User-Agent: Microsoft-Outlook-Express-Macintosh-Edition/5.02.2022
Date: Wed, 10 Sep 2003 10:37:53 -0400
Subject: Heating Mantle safety
From: Frank Gaul
To:
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Hello
I have a question about heating mantles used in our organic laboratory.
They are expensive and I try to keep them in good shape .
However they are also made of glass cloth which has a large surface area.
Any caustic material that gets on them will quickly eat the glass causing
the exposure of the heating wires.
What is a remedy for this .
Using aluminum foil was something that we once did to contain the sand in
the mantle but of course it is conductive.
I have purchased extra cloth to place in the mantles when the original
material is destroyed.
The solution of patching with glass cloth is what I do now and it works but
I do not like the idea that the original mantle is harmed so easily.
Please write back if you are familiar with this problem or know of any
reports of people being shocked by heating mantles.
Any suggestions will be welcome.
Thank you,
Frank
From peacock@physics.utah.edu Wed Sep 10 10:55:11 2003
Message-ID: <3F5F3CCC.51727790@physics.utah.edu>
Date: Wed, 10 Sep 2003 09:01:32 -0600
From: "Zigmund J. Peacock"
Organization: University of Utah , Department of Physics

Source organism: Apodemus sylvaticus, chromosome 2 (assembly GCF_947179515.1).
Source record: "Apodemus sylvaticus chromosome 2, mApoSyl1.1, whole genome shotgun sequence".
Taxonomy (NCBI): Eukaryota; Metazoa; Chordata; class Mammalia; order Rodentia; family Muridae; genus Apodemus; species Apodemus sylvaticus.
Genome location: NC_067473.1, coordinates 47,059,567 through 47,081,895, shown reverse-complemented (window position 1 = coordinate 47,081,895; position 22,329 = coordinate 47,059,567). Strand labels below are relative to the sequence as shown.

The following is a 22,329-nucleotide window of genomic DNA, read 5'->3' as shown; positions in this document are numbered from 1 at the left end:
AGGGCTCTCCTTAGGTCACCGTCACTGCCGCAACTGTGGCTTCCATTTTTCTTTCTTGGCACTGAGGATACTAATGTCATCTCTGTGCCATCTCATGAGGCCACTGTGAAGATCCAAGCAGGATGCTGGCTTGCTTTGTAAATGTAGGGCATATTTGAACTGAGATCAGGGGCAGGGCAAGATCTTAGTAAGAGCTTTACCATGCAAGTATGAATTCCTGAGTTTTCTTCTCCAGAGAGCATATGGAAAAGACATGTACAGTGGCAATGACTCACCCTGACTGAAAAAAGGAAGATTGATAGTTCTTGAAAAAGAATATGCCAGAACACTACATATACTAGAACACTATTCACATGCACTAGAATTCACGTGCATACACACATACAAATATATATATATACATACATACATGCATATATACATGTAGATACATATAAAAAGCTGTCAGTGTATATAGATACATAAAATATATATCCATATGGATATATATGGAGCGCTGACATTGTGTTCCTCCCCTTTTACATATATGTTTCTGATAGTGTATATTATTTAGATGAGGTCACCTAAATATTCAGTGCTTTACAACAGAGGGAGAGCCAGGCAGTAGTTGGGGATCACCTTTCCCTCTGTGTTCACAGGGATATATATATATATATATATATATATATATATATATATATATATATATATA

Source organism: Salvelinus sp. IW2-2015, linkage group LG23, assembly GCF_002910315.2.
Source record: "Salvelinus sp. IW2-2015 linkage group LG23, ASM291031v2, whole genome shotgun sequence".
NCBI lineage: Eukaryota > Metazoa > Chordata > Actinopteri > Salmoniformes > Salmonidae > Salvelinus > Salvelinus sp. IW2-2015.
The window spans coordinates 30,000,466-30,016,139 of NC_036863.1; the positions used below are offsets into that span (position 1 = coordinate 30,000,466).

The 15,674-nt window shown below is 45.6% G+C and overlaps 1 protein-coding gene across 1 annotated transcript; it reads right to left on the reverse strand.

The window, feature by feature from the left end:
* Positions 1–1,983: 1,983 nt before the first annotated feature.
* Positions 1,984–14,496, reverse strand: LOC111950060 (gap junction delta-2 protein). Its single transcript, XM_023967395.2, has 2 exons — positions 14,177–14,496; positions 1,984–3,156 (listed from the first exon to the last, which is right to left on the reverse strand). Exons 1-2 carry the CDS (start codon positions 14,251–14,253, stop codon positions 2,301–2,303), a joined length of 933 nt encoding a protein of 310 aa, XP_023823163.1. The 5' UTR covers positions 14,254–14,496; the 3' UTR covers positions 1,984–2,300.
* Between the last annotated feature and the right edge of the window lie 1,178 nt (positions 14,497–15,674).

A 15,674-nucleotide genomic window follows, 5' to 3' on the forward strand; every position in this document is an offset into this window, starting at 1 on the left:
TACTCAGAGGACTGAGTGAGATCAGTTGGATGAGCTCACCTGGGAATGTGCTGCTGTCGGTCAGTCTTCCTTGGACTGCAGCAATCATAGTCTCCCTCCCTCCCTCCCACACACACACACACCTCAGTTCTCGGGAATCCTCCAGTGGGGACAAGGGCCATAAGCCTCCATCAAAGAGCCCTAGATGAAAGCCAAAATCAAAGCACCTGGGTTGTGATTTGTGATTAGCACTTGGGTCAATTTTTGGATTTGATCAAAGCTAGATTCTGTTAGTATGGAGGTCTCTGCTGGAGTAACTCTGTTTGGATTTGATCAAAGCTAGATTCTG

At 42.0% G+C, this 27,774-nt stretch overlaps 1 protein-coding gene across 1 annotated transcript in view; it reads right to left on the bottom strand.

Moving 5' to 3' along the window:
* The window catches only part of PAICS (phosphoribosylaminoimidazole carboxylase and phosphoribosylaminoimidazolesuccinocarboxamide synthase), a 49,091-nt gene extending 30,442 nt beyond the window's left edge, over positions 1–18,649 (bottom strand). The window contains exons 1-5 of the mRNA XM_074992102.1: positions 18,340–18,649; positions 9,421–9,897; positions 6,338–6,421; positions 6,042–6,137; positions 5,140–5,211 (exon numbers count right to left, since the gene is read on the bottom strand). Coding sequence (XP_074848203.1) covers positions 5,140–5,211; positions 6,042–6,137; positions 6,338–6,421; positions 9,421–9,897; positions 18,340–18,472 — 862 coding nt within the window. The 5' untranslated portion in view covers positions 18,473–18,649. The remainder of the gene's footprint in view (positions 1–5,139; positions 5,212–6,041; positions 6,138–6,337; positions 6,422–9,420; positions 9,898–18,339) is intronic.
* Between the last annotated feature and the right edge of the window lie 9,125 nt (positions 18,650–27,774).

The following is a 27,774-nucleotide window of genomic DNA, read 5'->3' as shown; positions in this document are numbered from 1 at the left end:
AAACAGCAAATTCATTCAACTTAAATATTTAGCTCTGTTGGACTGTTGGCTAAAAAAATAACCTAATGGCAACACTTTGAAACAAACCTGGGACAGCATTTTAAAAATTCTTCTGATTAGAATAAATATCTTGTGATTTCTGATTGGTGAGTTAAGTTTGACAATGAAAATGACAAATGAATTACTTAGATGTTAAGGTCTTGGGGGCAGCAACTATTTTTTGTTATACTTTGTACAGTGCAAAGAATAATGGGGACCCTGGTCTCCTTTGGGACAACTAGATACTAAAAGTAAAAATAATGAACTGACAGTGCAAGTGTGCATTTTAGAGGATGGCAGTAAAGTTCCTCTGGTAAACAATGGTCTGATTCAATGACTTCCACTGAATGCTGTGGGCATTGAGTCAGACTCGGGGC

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Subject: Re: Heating Mantle safety
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Frank, it sounds like you need to talk to the Chem people.
They have a bulletin board similar to us. I think it is Chem-L or something
like it. Anyone out there know for sure?
Zig

Frank Gaul wrote:

> Hello
> I have a question about heating mantles used in our organic laboratory.
> They are expensive and I try to keep them in good shape .
> However they are also made of glass cloth which has a large surface area.
> Any caustic material that gets on them will quickly eat the glass causing
> the exposure of the heating wires.
> What is a remedy for this .
> Using aluminum foil was something that we once did to contain the sand in
> the mantle but of course it is conductive.
> I have purchased extra cloth to place in the mantles when the original
> material is destroyed.
> The solution of patching with glass cloth is what I do now and it works but
> I do not like the idea that the original mantle is harmed so easily.
> Please write back if you are familiar with this problem or know of any
> reports of people being shocked by heating mantles.
> Any suggestions will be welcome.
> Thank you,
> Frank

--
Zigmund J. Peacock WWW.physics.utah.edu/people/staff/peacock.html
University of Utah/Physics peacock@physics.utah.edu
115 SOUTH 1400 EAST #201 Tel 801 581 6602
SALT LAKE CITY UT 84112-0830 Fax 801 581 4801

"We sleep safely in our beds because rough men stand ready in
the night to do violence to those who would do us harm"
-- George Orwell

"All that is necessary for the triumph of evil is that good
men do nothing!"
-- Edmund Burke

From dimarco@physics.montana.edu Wed Sep 10 11:18:52 2003